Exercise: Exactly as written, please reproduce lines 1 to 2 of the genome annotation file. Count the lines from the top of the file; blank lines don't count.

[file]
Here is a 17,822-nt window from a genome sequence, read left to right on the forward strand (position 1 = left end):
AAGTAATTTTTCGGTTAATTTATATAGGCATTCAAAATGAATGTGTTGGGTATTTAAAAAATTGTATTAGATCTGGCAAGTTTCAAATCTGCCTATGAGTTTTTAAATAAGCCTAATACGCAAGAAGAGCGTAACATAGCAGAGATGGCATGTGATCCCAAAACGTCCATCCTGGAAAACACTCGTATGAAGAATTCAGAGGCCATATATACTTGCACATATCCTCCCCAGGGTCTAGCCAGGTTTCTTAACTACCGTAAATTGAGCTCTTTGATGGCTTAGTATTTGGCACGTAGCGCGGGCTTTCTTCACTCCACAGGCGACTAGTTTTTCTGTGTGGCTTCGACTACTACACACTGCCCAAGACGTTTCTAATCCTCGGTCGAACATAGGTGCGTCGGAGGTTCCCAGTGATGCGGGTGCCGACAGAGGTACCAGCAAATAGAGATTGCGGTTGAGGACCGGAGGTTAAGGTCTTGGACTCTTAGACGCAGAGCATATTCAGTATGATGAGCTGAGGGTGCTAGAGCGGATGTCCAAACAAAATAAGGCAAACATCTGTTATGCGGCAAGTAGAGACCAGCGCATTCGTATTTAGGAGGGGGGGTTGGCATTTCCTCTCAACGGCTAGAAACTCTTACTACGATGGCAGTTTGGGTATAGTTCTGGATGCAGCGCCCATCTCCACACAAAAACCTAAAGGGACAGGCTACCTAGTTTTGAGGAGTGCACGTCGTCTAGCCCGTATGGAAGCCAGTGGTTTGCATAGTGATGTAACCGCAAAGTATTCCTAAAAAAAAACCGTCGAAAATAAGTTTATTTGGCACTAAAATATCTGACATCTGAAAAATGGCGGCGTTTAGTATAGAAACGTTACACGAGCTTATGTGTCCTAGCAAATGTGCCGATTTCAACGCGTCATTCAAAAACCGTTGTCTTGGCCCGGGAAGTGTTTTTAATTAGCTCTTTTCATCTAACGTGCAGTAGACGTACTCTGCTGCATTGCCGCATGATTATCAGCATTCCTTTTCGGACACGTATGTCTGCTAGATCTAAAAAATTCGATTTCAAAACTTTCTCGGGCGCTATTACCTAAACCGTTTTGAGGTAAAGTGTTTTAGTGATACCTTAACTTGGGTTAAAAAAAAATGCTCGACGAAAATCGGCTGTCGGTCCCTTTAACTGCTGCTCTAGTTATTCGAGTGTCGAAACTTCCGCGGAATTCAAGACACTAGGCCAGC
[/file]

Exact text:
Here is a 17,822-nt window from a genome sequence, read left to right on the forward strand (position 1 = left end):
AAGTAATTTTTCGGTTAATTTATATAGGCATTCAAAATGAATGTGTTGGGTATTTAAAAAATTGTATTAGATCTGGCAAGTTTCAAATCTGCCTATGAGTTTTTAAATAAGCCTAATACGCAAGAAGAGCGTAACATAGCAGAGATGGCATGTGATCCCAAAACGTCCATCCTGGAAAACACTCGTATGAAGAATTCAGAGGCCATATATACTTGCACATATCCTCCCCAGGGTCTAGCCAGGTTTCTTAACTACCGTAAATTGAGCTCTTTGATGGCTTAGTATTTGGCACGTAGCGCGGGCTTTCTTCACTCCACAGGCGACTAGTTTTTCTGTGTGGCTTCGACTACTACACACTGCCCAAGACGTTTCTAATCCTCGGTCGAACATAGGTGCGTCGGAGGTTCCCAGTGATGCGGGTGCCGACAGAGGTACCAGCAAATAGAGATTGCGGTTGAGGACCGGAGGTTAAGGTCTTGGACTCTTAGACGCAGAGCATATTCAGTATGATGAGCTGAGGGTGCTAGAGCGGATGTCCAAACAAAATAAGGCAAACATCTGTTATGCGGCAAGTAGAGACCAGCGCATTCGTATTTAGGAGGGGGGGTTGGCATTTCCTCTCAACGGCTAGAAACTCTTACTACGATGGCAGTTTGGGTATAGTTCTGGATGCAGCGCCCATCTCCACACAAAAACCTAAAGGGACAGGCTACCTAGTTTTGAGGAGTGCACGTCGTCTAGCCCGTATGGAAGCCAGTGGTTTGCATAGTGATGTAACCGCAAAGTATTCCTAAAAAAAAACCGTCGAAAATAAGTTTATTTGGCACTAAAATATCTGACATCTGAAAAATGGCGGCGTTTAGTATAGAAACGTTACACGAGCTTATGTGTCCTAGCAAATGTGCCGATTTCAACGCGTCATTCAAAAACCGTTGTCTTGGCCCGGGAAGTGTTTTTAATTAGCTCTTTTCATCTAACGTGCAGTAGACGTACTCTGCTGCATTGCCGCATGATTATCAGCATTCCTTTTCGGACACGTATGTCTGCTAGATCTAAAAAATTCGATTTCAAAACTTTCTCGGGCGCTATTACCTAAACCGTTTTGAGGTAAAGTGTTTTAGTGATACCTTAACTTGGGTTAAAAAAAAATGCTCGACGAAAATCGGCTGTCGGTCCCTTTAACTGCTGCTCTAGTTATTCGAGTGTCGAAACTTCCGCGGAATTCAAGACACTAGGCCAGC